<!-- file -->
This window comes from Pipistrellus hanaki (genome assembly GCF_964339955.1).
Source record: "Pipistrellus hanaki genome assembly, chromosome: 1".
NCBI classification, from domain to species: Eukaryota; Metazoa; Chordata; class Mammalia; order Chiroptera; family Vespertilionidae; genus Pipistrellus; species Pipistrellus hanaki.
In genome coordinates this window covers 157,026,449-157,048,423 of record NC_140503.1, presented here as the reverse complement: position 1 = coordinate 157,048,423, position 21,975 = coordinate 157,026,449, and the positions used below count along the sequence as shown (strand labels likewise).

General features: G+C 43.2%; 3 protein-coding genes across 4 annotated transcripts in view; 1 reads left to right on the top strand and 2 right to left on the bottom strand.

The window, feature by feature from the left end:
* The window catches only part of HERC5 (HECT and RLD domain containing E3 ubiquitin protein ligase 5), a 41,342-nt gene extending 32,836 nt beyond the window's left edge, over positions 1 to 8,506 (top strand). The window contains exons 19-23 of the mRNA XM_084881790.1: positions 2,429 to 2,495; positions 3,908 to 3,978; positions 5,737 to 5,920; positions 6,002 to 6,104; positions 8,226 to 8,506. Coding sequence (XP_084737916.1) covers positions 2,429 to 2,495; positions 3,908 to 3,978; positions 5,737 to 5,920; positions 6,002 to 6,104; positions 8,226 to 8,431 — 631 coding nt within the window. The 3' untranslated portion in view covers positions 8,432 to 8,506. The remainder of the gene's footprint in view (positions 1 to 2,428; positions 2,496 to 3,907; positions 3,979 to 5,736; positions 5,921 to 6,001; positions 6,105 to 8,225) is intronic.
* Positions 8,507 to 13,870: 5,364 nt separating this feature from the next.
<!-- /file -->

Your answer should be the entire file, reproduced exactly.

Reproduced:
This window comes from Pipistrellus hanaki (genome assembly GCF_964339955.1).
Source record: "Pipistrellus hanaki genome assembly, chromosome: 1".
NCBI classification, from domain to species: Eukaryota; Metazoa; Chordata; class Mammalia; order Chiroptera; family Vespertilionidae; genus Pipistrellus; species Pipistrellus hanaki.
In genome coordinates this window covers 157,026,449-157,048,423 of record NC_140503.1, presented here as the reverse complement: position 1 = coordinate 157,048,423, position 21,975 = coordinate 157,026,449, and the positions used below count along the sequence as shown (strand labels likewise).

General features: G+C 43.2%; 3 protein-coding genes across 4 annotated transcripts in view; 1 reads left to right on the top strand and 2 right to left on the bottom strand.

The window, feature by feature from the left end:
* The window catches only part of HERC5 (HECT and RLD domain containing E3 ubiquitin protein ligase 5), a 41,342-nt gene extending 32,836 nt beyond the window's left edge, over positions 1 to 8,506 (top strand). The window contains exons 19-23 of the mRNA XM_084881790.1: positions 2,429 to 2,495; positions 3,908 to 3,978; positions 5,737 to 5,920; positions 6,002 to 6,104; positions 8,226 to 8,506. Coding sequence (XP_084737916.1) covers positions 2,429 to 2,495; positions 3,908 to 3,978; positions 5,737 to 5,920; positions 6,002 to 6,104; positions 8,226 to 8,431 — 631 coding nt within the window. The 3' untranslated portion in view covers positions 8,432 to 8,506. The remainder of the gene's footprint in view (positions 1 to 2,428; positions 2,496 to 3,907; positions 3,979 to 5,736; positions 5,921 to 6,001; positions 6,105 to 8,225) is intronic.
* Positions 8,507 to 13,870: 5,364 nt separating this feature from the next.